From the publisher’s website: The conscious mind defines human existence. Many consider the brain as a computer, and they attempt to explain consciousness as emerging at a critical, but unspecified, threshold level of complex computation among neurons. The brain-as-computer model, however, fails to account for phenomenal experience and portrays consciousness as an impotent, after-the-fact epiphenomenon lacking causal power. And the brain-as-computer concept precludes even the remotest possibility of spirituality. As described throughout the history of humankind, seemingly spiritual mental phenomena, including transcendent states, near-death and out-of-body experiences, and past-life memories have recently been well documented and treated scientifically. In addition, the brain-as-computer approach has been challenged by advocates of quantum brain biology, who are possibly able to explain, scientifically, nonlocal, seemingly spiritual mental states.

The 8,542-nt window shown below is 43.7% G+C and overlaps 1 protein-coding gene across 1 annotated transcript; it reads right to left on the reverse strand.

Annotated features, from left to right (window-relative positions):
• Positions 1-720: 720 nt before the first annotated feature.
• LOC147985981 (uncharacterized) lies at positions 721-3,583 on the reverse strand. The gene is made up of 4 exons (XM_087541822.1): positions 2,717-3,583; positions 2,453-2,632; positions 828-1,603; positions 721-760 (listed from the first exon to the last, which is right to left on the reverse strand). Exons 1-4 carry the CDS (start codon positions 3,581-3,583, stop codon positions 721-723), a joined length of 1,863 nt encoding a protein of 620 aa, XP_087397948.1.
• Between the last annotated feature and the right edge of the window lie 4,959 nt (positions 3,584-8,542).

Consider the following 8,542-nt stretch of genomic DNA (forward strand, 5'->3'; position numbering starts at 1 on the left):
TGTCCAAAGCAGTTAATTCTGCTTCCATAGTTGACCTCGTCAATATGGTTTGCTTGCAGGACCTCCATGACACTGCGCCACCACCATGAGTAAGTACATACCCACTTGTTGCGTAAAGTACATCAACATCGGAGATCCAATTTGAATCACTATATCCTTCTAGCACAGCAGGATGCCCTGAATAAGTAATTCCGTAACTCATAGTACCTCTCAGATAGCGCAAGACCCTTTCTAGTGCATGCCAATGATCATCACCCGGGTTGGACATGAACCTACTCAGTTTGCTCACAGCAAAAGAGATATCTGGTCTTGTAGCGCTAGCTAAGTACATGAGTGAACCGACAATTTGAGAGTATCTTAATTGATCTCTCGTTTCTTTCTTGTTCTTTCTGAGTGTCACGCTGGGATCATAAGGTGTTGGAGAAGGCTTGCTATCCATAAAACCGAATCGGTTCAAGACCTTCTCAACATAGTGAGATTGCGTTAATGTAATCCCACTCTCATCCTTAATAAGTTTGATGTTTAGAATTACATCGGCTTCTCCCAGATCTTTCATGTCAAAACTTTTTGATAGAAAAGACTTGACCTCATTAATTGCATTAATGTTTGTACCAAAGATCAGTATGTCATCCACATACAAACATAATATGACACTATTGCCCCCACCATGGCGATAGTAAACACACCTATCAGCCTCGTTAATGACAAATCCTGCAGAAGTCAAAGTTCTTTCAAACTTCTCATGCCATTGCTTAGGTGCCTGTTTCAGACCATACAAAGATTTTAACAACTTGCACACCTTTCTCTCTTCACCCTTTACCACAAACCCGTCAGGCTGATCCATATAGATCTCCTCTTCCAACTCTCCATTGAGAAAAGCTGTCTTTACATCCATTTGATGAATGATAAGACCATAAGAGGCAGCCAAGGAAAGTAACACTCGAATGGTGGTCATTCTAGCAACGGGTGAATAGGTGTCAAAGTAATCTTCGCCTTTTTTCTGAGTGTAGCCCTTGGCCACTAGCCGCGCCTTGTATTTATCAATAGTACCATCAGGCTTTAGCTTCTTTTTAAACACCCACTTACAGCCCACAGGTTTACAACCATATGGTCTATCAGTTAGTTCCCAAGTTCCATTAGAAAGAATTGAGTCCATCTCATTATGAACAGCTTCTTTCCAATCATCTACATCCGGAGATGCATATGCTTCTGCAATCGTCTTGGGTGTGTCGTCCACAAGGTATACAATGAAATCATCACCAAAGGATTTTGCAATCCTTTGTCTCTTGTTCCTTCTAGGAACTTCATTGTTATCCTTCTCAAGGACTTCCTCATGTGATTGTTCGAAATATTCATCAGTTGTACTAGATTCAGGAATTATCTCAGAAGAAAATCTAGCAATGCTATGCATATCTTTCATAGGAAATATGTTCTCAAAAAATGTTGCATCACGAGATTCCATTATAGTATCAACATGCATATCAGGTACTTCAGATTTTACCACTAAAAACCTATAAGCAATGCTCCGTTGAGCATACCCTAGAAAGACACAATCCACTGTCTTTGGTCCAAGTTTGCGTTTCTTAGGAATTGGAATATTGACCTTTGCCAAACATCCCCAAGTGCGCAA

Exploring Frontiers of the Mind-Brain Relationship argues against the purely physical analysis of consciousness and for a balanced psychobiological approach. This thought-provoking volume bridges philosophy of mind with science of mind to empirically examine transcendent phenomena, such as mystic states, near-death experiences and past-life memories, that have confounded scientists for decades. Representing disciplines ranging from philosophy and history to neuroimaging and physics, and boasting a panel of expert scientists and physicians, including Andrew Newberg, Peter Fenwick, Stuart Hameroff, Mario Beauregard, Deepak Chopra, and Chris Clarke, the book rigorously follows several lines of inquiry into mind-brain controversies, challenging readers to form their own conclusions – or reconsider previous ones. It is essential reading for researchers and clinicians across many disciplines, including cognitive psychology, personality and social psychology, the neurosciences, neuropsychiatry, palliative care, philosophy, and quantum physics.